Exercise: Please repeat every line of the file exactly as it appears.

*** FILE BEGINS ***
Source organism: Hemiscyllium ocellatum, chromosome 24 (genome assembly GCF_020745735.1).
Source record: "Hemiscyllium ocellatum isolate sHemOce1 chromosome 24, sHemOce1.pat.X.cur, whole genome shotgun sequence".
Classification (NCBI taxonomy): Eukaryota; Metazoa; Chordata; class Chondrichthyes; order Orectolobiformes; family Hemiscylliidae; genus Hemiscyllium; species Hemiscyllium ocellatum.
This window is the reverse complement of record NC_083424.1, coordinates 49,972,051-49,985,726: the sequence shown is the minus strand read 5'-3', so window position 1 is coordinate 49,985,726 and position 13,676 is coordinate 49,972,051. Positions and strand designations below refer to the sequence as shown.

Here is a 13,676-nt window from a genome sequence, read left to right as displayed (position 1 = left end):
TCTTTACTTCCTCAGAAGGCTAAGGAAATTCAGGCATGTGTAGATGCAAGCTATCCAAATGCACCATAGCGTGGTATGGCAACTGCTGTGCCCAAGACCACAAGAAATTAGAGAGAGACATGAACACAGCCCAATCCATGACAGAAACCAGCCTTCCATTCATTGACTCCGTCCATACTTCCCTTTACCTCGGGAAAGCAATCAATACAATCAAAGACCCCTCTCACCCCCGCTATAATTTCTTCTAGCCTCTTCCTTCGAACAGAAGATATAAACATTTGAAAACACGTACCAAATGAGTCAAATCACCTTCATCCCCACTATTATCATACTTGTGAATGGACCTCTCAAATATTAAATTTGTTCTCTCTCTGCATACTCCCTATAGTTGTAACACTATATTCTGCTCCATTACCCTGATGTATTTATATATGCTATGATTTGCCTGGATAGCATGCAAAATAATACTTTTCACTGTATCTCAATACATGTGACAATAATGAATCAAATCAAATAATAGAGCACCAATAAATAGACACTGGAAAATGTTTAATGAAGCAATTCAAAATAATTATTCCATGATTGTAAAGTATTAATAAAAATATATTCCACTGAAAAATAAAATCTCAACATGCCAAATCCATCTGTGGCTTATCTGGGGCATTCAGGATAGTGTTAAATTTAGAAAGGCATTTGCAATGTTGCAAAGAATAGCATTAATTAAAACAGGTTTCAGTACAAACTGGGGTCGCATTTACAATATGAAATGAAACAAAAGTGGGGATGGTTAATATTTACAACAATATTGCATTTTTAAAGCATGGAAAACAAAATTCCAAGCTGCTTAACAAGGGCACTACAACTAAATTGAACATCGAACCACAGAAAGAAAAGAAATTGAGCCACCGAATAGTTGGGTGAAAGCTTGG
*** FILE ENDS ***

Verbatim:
Source organism: Hemiscyllium ocellatum, chromosome 24 (genome assembly GCF_020745735.1).
Source record: "Hemiscyllium ocellatum isolate sHemOce1 chromosome 24, sHemOce1.pat.X.cur, whole genome shotgun sequence".
Classification (NCBI taxonomy): Eukaryota; Metazoa; Chordata; class Chondrichthyes; order Orectolobiformes; family Hemiscylliidae; genus Hemiscyllium; species Hemiscyllium ocellatum.
This window is the reverse complement of record NC_083424.1, coordinates 49,972,051-49,985,726: the sequence shown is the minus strand read 5'-3', so window position 1 is coordinate 49,985,726 and position 13,676 is coordinate 49,972,051. Positions and strand designations below refer to the sequence as shown.

Here is a 13,676-nt window from a genome sequence, read left to right as displayed (position 1 = left end):
TCTTTACTTCCTCAGAAGGCTAAGGAAATTCAGGCATGTGTAGATGCAAGCTATCCAAATGCACCATAGCGTGGTATGGCAACTGCTGTGCCCAAGACCACAAGAAATTAGAGAGAGACATGAACACAGCCCAATCCATGACAGAAACCAGCCTTCCATTCATTGACTCCGTCCATACTTCCCTTTACCTCGGGAAAGCAATCAATACAATCAAAGACCCCTCTCACCCCCGCTATAATTTCTTCTAGCCTCTTCCTTCGAACAGAAGATATAAACATTTGAAAACACGTACCAAATGAGTCAAATCACCTTCATCCCCACTATTATCATACTTGTGAATGGACCTCTCAAATATTAAATTTGTTCTCTCTCTGCATACTCCCTATAGTTGTAACACTATATTCTGCTCCATTACCCTGATGTATTTATATATGCTATGATTTGCCTGGATAGCATGCAAAATAATACTTTTCACTGTATCTCAATACATGTGACAATAATGAATCAAATCAAATAATAGAGCACCAATAAATAGACACTGGAAAATGTTTAATGAAGCAATTCAAAATAATTATTCCATGATTGTAAAGTATTAATAAAAATATATTCCACTGAAAAATAAAATCTCAACATGCCAAATCCATCTGTGGCTTATCTGGGGCATTCAGGATAGTGTTAAATTTAGAAAGGCATTTGCAATGTTGCAAAGAATAGCATTAATTAAAACAGGTTTCAGTACAAACTGGGGTCGCATTTACAATATGAAATGAAACAAAAGTGGGGATGGTTAATATTTACAACAATATTGCATTTTTAAAGCATGGAAAACAAAATTCCAAGCTGCTTAACAAGGGCACTACAACTAAATTGAACATCGAACCACAGAAAGAAAAGAAATTGAGCCACCGAATAGTTGGGTGAAAGCTTGG